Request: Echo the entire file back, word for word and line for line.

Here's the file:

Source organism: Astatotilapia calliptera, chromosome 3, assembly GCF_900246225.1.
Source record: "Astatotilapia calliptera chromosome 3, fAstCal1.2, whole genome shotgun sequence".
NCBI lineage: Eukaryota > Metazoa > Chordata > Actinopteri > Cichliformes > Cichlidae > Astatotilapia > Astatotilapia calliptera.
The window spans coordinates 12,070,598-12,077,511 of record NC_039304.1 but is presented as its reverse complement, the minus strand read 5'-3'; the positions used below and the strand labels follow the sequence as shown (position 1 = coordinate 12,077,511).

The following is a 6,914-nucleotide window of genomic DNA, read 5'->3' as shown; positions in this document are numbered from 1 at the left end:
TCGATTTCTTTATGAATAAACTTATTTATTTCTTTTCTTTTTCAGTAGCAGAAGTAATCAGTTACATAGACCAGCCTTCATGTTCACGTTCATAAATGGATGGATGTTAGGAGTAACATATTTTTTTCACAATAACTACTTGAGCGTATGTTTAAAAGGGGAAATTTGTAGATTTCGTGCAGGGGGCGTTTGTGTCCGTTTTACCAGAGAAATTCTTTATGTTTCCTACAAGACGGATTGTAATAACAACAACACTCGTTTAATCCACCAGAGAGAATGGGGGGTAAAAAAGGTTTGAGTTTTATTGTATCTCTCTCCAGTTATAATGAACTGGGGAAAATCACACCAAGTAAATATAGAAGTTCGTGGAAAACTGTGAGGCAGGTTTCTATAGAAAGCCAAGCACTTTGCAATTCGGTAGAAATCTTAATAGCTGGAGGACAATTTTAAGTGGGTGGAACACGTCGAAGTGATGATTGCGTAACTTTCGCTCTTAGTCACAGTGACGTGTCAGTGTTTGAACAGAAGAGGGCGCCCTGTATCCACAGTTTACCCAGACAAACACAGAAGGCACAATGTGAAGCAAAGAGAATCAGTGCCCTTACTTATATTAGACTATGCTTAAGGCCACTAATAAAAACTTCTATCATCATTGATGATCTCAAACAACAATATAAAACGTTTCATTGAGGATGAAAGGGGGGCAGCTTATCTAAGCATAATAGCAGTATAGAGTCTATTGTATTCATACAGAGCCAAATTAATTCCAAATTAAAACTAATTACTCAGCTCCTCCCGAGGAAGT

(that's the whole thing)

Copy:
Source organism: Astatotilapia calliptera, chromosome 3, assembly GCF_900246225.1.
Source record: "Astatotilapia calliptera chromosome 3, fAstCal1.2, whole genome shotgun sequence".
NCBI lineage: Eukaryota > Metazoa > Chordata > Actinopteri > Cichliformes > Cichlidae > Astatotilapia > Astatotilapia calliptera.
The window spans coordinates 12,070,598-12,077,511 of record NC_039304.1 but is presented as its reverse complement, the minus strand read 5'-3'; the positions used below and the strand labels follow the sequence as shown (position 1 = coordinate 12,077,511).

The following is a 6,914-nucleotide window of genomic DNA, read 5'->3' as shown; positions in this document are numbered from 1 at the left end:
TCGATTTCTTTATGAATAAACTTATTTATTTCTTTTCTTTTTCAGTAGCAGAAGTAATCAGTTACATAGACCAGCCTTCATGTTCACGTTCATAAATGGATGGATGTTAGGAGTAACATATTTTTTTCACAATAACTACTTGAGCGTATGTTTAAAAGGGGAAATTTGTAGATTTCGTGCAGGGGGCGTTTGTGTCCGTTTTACCAGAGAAATTCTTTATGTTTCCTACAAGACGGATTGTAATAACAACAACACTCGTTTAATCCACCAGAGAGAATGGGGGGTAAAAAAGGTTTGAGTTTTATTGTATCTCTCTCCAGTTATAATGAACTGGGGAAAATCACACCAAGTAAATATAGAAGTTCGTGGAAAACTGTGAGGCAGGTTTCTATAGAAAGCCAAGCACTTTGCAATTCGGTAGAAATCTTAATAGCTGGAGGACAATTTTAAGTGGGTGGAACACGTCGAAGTGATGATTGCGTAACTTTCGCTCTTAGTCACAGTGACGTGTCAGTGTTTGAACAGAAGAGGGCGCCCTGTATCCACAGTTTACCCAGACAAACACAGAAGGCACAATGTGAAGCAAAGAGAATCAGTGCCCTTACTTATATTAGACTATGCTTAAGGCCACTAATAAAAACTTCTATCATCATTGATGATCTCAAACAACAATATAAAACGTTTCATTGAGGATGAAAGGGGGGCAGCTTATCTAAGCATAATAGCAGTATAGAGTCTATTGTATTCATACAGAGCCAAATTAATTCCAAATTAAAACTAATTACTCAGCTCCTCCCGAGGAAGT